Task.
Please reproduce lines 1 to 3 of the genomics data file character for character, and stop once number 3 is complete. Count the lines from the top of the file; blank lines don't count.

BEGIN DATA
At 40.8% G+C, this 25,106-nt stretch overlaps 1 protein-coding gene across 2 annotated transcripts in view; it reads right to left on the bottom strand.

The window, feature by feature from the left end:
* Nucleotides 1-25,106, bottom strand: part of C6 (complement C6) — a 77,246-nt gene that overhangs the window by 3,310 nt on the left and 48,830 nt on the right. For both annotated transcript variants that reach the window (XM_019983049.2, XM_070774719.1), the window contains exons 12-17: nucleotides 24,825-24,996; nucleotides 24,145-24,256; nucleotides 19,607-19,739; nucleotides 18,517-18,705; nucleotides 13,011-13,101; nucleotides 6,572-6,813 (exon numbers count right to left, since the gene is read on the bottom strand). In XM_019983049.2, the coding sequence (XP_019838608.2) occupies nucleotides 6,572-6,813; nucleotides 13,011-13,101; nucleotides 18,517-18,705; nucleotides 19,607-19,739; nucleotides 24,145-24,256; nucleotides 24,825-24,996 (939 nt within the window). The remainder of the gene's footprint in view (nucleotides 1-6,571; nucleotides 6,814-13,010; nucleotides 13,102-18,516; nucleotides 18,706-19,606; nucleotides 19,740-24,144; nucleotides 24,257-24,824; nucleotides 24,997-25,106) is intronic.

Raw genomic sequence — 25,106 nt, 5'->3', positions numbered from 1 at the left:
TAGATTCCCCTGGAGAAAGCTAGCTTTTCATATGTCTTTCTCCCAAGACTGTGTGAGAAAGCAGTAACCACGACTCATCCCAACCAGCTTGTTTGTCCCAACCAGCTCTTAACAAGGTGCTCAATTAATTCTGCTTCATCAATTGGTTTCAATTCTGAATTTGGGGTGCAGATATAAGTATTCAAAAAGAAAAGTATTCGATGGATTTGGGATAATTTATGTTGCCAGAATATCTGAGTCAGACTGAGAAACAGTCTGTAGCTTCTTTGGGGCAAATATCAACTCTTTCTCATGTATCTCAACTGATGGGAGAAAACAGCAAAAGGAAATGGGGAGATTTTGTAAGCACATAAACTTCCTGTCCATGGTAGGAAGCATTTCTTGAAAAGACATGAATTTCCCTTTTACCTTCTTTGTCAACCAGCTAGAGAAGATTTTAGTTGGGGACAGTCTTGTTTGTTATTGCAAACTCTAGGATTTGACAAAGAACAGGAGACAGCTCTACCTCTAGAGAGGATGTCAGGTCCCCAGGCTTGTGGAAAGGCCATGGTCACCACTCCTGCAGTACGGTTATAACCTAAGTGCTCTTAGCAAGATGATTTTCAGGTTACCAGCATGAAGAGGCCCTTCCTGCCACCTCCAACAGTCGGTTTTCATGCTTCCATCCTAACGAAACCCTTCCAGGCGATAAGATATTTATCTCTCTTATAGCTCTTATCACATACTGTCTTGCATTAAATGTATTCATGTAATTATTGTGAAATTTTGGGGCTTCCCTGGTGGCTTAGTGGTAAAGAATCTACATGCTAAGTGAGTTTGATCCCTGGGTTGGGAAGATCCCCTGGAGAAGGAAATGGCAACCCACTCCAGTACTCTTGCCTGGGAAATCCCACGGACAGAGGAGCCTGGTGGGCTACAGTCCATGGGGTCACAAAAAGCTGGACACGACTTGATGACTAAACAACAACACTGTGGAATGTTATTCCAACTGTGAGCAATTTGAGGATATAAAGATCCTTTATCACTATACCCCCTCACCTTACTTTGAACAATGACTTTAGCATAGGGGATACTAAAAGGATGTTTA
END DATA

At 40.8% G+C, this 25,106-nt stretch overlaps 1 protein-coding gene across 2 annotated transcripts in view; it reads right to left on the bottom strand.

The window, feature by feature from the left end:
* Nucleotides 1-25,106, bottom strand: part of C6 (complement C6) — a 77,246-nt gene that overhangs the window by 3,310 nt on the left and 48,830 nt on the right. For both annotated transcript variants that reach the window (XM_019983049.2, XM_070774719.1), the window contains exons 12-17: nucleotides 24,825-24,996; nucleotides 24,145-24,256; nucleotides 19,607-19,739; nucleotides 18,517-18,705; nucleotides 13,011-13,101; nucleotides 6,572-6,813 (exon numbers count right to left, since the gene is read on the bottom strand). In XM_019983049.2, the coding sequence (XP_019838608.2) occupies nucleotides 6,572-6,813; nucleotides 13,011-13,101; nucleotides 18,517-18,705; nucleotides 19,607-19,739; nucleotides 24,145-24,256; nucleotides 24,825-24,996 (939 nt within the window). The remainder of the gene's footprint in view (nucleotides 1-6,571; nucleotides 6,814-13,010; nucleotides 13,102-18,516; nucleotides 18,706-19,606; nucleotides 19,740-24,144; nucleotides 24,257-24,824; nucleotides 24,997-25,106) is intronic.